Financial Support

7 Ways to Fund your University Education

Don't be discouraged by the high cost of education, especially if you've chosen a vocation or career that is in demand and will provide employment after graduation. Choosing the right school will be essential to helping you pay off the financial investment you have decided to make.

1) Scholarships and bursaries

Scholarships and bursaries represent free money, and are worth seeking. Most of the 60,000 awards available are in the $500 to $2,000 range, and are given on the basis of academic performance, community service, financial need or special skills. There are many awards reserved for students entering university, but remember to keep looking after you are enrolled. Local service clubs, churches, unions and some employers may also offer opportunities. An amazing essay can make up for less-than-dazzling academic performance, so put real effort into your applications.

Please refer to Financial Aid & Awards, Indigenous Students, Scholarship and Bursary link and the employment link for more resources on funding. 

2) Co-operative study programs

Work-study programs are now offered by more than 30 universities in Canada. Semesters in the classroom alternate with paid employment (salary and benefits) in your field of endeavor. An estimated 40 per cent of the students taking part in these programs continue to work for their co-op employers after graduation. Here is the link to the University of Manitoba Co-op website.

3) On-campus employment

Cafeterias, libraries, bookstores, campus stores, gyms and swimming pools hire students on a part-time basis. You could find part-time work as a research assistant, funded by a department research grant. Check with the campus employment office. University of Manitoba Employment Opportunities; U of M Career Services

4) Work your way through

You may find it practically impossible to generate enough income to cover all your expenses, even with a full-time summer job and part-time work during the school term. But anything you can earn can help. An estimated one-third of Canadian university students balance their studies with part-time work.

5) Canada Student Loans Program

Funds for Canada Student Loans are no longer issued by banks but as of March 1, 2001, those funds now come directly from the Government of Canada, through the National Student Loans Service Centre. One division is responsible for borrowers attending universities and public colleges, while another looks after borrowers attending private career colleges or trade schools. About 40% of post secondary students use the Canada Student Loans Program to help finance their education. It can help pay the difference between your anticipated expenses and your income. You must submit a detailed budget and demonstrate financial need to qualify for a loan. To see if you qualify and estimate the loan amount that could be available, use the Student Need Assessment Software at Government Student Loans Program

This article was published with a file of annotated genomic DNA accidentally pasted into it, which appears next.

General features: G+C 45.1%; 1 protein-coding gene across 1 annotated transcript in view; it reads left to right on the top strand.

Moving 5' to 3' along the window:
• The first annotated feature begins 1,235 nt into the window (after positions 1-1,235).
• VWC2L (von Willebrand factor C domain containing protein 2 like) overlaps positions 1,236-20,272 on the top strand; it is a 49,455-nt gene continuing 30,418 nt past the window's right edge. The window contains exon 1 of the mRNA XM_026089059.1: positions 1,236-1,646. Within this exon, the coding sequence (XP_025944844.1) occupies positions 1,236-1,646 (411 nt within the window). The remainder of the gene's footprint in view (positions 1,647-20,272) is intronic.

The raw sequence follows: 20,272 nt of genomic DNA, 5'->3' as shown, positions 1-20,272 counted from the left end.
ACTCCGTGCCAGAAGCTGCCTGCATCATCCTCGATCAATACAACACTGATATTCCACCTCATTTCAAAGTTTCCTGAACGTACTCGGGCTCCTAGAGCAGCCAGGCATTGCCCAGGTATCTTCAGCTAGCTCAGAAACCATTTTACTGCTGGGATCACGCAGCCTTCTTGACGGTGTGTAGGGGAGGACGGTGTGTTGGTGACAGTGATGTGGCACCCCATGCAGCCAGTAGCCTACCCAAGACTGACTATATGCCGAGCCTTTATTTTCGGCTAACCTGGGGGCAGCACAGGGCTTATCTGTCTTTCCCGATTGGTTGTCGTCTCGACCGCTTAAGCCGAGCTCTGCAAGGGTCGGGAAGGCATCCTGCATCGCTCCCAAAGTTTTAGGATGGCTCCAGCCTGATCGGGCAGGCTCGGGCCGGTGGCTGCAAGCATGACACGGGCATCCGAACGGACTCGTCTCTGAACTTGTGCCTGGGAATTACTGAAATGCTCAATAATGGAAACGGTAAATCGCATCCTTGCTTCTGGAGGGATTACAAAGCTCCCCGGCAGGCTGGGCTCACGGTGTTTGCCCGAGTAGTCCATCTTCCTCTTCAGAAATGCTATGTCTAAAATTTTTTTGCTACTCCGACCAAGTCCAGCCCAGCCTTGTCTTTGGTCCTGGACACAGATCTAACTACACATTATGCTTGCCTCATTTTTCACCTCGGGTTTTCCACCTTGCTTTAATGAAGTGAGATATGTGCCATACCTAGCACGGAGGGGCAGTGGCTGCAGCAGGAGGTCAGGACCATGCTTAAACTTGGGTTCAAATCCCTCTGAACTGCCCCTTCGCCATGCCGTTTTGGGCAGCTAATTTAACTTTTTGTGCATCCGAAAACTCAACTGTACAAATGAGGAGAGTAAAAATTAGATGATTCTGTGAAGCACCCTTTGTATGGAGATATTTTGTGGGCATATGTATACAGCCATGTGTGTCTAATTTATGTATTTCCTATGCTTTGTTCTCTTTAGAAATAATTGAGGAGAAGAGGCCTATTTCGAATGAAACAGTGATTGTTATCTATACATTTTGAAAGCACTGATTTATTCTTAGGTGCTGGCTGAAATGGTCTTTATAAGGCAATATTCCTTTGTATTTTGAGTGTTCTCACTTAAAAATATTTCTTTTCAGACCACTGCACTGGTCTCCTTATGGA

6) Provincial student loan programs

As a member of ENGAP you may qualify for a Access Bursary which would take place of your Manitoba Student Loan. This is a non repayable bursary that is a forgiven loan which is awarded to those students with a high financial need. Manitoba Student Aid

Each province has its own program, usually operated in conjunction with the Canada Student Loan Program. Some provinces give part of the loan as a grant that does not have to be repaid, or will forgive part of the loan after graduation. Check with your university financial aid or provincial student aid office.  Paying back your student loan

7) Line of credit

Several financial institutions have introduced loans aimed at students who do not qualify for Canada Student Loans, and will allow undergraduate students to borrow up to $5,000 each year ($10,000 for graduate students) to a maximum of $30,000. That's about the same as the maximum student loan. But, remember that the interest meter is ticking from the day you borrow the money. You'll usually need a co-signer for the loan and will be asked for a budget showing how you intend to use the money.